Your car is your gateway to work, shopping, and everywhere life takes you, so unless you live in a major city, you probably couldn’t imagine life without it.
But unfortunately, cars don’t come cheap.
Financing your car purchase with an auto loan can help you feel secure in your new car, without requiring you to drain your bank account.
However, as with any loan, your credit score will be one of the most important factors when it comes to qualifying for funding and finding preferable terms like a low-interest rate. What credit score do you need to buy a car, and what happens if you have bad credit? Ultimately, the answers will depend on where you are looking for financing and what your financial picture looks like.
How Your Credit Score Can Affect Car Financing
The good news about auto loans is that most lenders are typically open to issuing loans to those with lower credit scores. But – the lower your score, the fewer options you may have and the higher your interest rate will be.
Borrowers with higher credit scores will have more financing options. Dealerships, which work with a network of different lenders, will be happy to help you secure a loan if you have an excellent score. However, a dealership will also typically present the highest interest rates to low-credit-score borrowers, and may markup any rates you could get directly from lenders.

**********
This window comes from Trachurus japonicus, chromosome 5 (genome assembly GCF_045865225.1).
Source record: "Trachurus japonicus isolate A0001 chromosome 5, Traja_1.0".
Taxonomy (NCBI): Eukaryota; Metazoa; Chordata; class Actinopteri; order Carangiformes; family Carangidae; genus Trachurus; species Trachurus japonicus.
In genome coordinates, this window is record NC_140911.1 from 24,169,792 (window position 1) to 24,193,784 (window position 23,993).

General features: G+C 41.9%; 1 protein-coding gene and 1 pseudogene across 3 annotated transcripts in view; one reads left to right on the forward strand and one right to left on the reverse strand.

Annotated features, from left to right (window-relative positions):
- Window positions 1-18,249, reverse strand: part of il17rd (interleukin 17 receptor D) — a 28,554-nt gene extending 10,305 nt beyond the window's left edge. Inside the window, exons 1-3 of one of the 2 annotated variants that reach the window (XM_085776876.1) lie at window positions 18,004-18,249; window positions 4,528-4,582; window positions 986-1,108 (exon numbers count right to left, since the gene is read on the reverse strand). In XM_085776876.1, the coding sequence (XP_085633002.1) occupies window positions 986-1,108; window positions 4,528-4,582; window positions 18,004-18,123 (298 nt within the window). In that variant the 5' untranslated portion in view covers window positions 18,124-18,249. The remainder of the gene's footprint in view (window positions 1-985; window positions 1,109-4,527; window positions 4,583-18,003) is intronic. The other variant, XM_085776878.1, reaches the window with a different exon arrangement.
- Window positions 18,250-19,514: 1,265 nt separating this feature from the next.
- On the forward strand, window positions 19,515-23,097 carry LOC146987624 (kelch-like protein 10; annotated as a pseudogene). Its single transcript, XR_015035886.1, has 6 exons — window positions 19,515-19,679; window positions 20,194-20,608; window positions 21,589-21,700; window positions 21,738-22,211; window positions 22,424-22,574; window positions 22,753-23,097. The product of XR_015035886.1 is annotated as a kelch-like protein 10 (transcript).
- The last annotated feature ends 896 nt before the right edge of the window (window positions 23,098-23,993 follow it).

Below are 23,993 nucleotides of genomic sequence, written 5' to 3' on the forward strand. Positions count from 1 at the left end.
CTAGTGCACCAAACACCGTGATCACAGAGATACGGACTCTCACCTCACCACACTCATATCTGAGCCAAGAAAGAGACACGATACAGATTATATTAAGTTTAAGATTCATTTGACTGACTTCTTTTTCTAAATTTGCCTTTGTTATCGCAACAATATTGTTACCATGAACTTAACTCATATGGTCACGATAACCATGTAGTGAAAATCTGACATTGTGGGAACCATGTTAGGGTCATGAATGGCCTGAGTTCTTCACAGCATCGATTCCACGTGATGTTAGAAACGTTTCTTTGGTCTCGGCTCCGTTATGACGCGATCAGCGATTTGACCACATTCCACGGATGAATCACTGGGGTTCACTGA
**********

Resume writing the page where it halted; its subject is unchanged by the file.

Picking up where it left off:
If you’ve ever asked yourself “what credit score do I need to buy a car” then it’s important to understand the factors that determine your score. When it comes to auto lenders, they will want to see that you’ve been responsible for any past account payments and that you are not using up too much of your credit with existing debt. Auto lenders will calculate a debt-to-income ratio that compares your monthly income to any existing debt payments, whether from credit cards or other sources, and will look for your ratio to be 40% or less. In this scenario, if you currently earn $2,000 each month, your ideal total debt payments, including your new car loan, will be $800 or less a month.
What Credit Score Is Needed To Buy A Car?
Auto loan interest rates will vary depending on your credit score. However, unlike other types of loans where a low credit score may disqualify you from borrowing entirely, with auto loans, you may still qualify for financing with a lower score – but at a cost.